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BACKGROUND: The SF-36 is a generic health status measure which has gained popularity as a measure of outcome in a wide variety of patient groups and social surveys. However, there is a need for even shorter measures, which reduce respondent burden. The developers of the SF-36 have consequently suggested that a 12-item sub-set of the items may accurately reproduce the two summary component scores which can be derived from the SF-36 [the Physical Component Summary Score (PCS) and Mental Health Component Summary Score (MCS)]. In this paper, we adopt scoring algorithms for the UK SF-36 and SF-12 summary scores to evaluate the picture of change gained in various treatment groups. METHODS: The SF-36 was administered in three treatment groups (ACE inhibitors for congestive heart failure, continuous positive airways therapy for sleep apnoea, and open vs laparoscopic surgery for inguinal hernia). RESULTS: PCS and MCS scores calculated from the SF-36 or a sub-set of 12 items (the 'SF-12') were virtually identical, and indicated the same magnitude of ill-health and degree of change over time. CONCLUSION: The results suggest that where two summary scores of health status are adequate than the SF-12 may be the instrument of choice.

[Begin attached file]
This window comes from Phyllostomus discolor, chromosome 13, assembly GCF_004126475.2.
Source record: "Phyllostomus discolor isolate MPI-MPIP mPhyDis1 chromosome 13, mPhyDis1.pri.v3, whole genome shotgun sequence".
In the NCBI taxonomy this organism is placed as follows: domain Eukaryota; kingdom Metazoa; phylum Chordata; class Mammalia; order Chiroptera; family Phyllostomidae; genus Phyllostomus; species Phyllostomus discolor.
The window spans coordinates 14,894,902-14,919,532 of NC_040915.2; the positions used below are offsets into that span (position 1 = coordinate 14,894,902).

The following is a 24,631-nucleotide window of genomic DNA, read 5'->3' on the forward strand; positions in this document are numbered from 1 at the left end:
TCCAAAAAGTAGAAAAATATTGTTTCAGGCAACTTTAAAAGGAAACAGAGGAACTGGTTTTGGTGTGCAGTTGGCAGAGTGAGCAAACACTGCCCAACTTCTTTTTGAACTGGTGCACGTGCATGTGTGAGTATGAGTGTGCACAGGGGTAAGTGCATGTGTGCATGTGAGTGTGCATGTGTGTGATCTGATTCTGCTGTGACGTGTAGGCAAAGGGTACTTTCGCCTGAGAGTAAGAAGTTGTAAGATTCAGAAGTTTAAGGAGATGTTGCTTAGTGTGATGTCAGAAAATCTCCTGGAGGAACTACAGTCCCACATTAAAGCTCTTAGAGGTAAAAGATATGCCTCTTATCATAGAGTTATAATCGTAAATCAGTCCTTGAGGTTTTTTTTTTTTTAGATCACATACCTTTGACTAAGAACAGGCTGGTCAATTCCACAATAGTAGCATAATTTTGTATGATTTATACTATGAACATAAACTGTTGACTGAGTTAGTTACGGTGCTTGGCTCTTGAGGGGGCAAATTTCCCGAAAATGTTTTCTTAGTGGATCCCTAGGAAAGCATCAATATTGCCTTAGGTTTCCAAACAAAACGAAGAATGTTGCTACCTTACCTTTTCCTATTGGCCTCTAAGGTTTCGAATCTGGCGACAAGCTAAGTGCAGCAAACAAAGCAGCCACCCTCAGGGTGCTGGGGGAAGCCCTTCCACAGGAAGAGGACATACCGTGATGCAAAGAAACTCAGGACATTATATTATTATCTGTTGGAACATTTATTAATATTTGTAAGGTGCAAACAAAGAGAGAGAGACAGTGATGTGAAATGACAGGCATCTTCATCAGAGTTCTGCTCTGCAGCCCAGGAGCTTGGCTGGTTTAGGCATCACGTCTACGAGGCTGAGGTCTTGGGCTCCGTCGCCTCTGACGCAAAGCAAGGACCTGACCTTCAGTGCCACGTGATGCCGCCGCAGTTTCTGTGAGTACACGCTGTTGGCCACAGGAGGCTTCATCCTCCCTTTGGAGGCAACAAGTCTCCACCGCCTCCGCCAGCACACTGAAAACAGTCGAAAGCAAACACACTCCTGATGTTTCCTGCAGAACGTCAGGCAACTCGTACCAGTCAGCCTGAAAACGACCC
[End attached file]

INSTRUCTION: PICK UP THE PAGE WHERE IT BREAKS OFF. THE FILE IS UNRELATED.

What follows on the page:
Type

Journal article

Journal

J Public Health Med

Publication Date

06/1997

Volume

19

Pages

179 - 186

Keywords

Adult, Aged, Algorithms, Angiotensin-Converting Enzyme Inhibitors, Female, Health Status, Health Surveys, Heart Failure, Hernia, Inguinal, Humans, Laparoscopy, Longitudinal Studies, Male, Middle Aged, Outcome Assessment (Health Care), Positive-Pressure Respiration, Reproducibility of Results, Sensitivity and Specificity, Sleep Apnea Syndromes, Surveys and Questionnaires